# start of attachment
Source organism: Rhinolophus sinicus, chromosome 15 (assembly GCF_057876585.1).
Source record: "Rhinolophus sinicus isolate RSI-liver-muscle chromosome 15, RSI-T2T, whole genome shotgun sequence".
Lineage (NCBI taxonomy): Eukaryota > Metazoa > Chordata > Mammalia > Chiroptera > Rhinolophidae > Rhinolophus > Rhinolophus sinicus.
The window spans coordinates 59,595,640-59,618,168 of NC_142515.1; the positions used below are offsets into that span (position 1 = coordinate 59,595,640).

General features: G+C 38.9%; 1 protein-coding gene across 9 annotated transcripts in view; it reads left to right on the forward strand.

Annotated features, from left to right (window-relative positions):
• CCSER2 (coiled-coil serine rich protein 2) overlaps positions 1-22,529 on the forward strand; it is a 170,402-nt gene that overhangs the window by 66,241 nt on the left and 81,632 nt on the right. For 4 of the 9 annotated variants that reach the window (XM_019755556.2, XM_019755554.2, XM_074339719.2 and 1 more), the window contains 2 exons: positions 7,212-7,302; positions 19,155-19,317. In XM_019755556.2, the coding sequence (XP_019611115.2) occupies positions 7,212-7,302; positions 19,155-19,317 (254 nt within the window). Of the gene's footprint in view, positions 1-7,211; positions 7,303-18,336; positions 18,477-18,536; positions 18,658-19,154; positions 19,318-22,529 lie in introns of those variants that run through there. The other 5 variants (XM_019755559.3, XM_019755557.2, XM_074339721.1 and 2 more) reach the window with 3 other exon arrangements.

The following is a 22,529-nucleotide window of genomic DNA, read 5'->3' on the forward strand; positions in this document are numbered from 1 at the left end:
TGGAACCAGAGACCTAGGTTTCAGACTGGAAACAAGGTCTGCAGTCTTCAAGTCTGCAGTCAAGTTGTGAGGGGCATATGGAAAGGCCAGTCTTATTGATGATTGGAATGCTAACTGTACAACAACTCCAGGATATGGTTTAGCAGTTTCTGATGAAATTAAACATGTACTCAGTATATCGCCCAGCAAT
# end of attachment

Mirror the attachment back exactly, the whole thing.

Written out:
Source organism: Rhinolophus sinicus, chromosome 15 (assembly GCF_057876585.1).
Source record: "Rhinolophus sinicus isolate RSI-liver-muscle chromosome 15, RSI-T2T, whole genome shotgun sequence".
Lineage (NCBI taxonomy): Eukaryota > Metazoa > Chordata > Mammalia > Chiroptera > Rhinolophidae > Rhinolophus > Rhinolophus sinicus.
The window spans coordinates 59,595,640-59,618,168 of NC_142515.1; the positions used below are offsets into that span (position 1 = coordinate 59,595,640).

General features: G+C 38.9%; 1 protein-coding gene across 9 annotated transcripts in view; it reads left to right on the forward strand.

Annotated features, from left to right (window-relative positions):
• CCSER2 (coiled-coil serine rich protein 2) overlaps positions 1-22,529 on the forward strand; it is a 170,402-nt gene that overhangs the window by 66,241 nt on the left and 81,632 nt on the right. For 4 of the 9 annotated variants that reach the window (XM_019755556.2, XM_019755554.2, XM_074339719.2 and 1 more), the window contains 2 exons: positions 7,212-7,302; positions 19,155-19,317. In XM_019755556.2, the coding sequence (XP_019611115.2) occupies positions 7,212-7,302; positions 19,155-19,317 (254 nt within the window). Of the gene's footprint in view, positions 1-7,211; positions 7,303-18,336; positions 18,477-18,536; positions 18,658-19,154; positions 19,318-22,529 lie in introns of those variants that run through there. The other 5 variants (XM_019755559.3, XM_019755557.2, XM_074339721.1 and 2 more) reach the window with 3 other exon arrangements.

The following is a 22,529-nucleotide window of genomic DNA, read 5'->3' on the forward strand; positions in this document are numbered from 1 at the left end:
TGGAACCAGAGACCTAGGTTTCAGACTGGAAACAAGGTCTGCAGTCTTCAAGTCTGCAGTCAAGTTGTGAGGGGCATATGGAAAGGCCAGTCTTATTGATGATTGGAATGCTAACTGTACAACAACTCCAGGATATGGTTTAGCAGTTTCTGATGAAATTAAACATGTACTCAGTATATCGCCCAGCAAT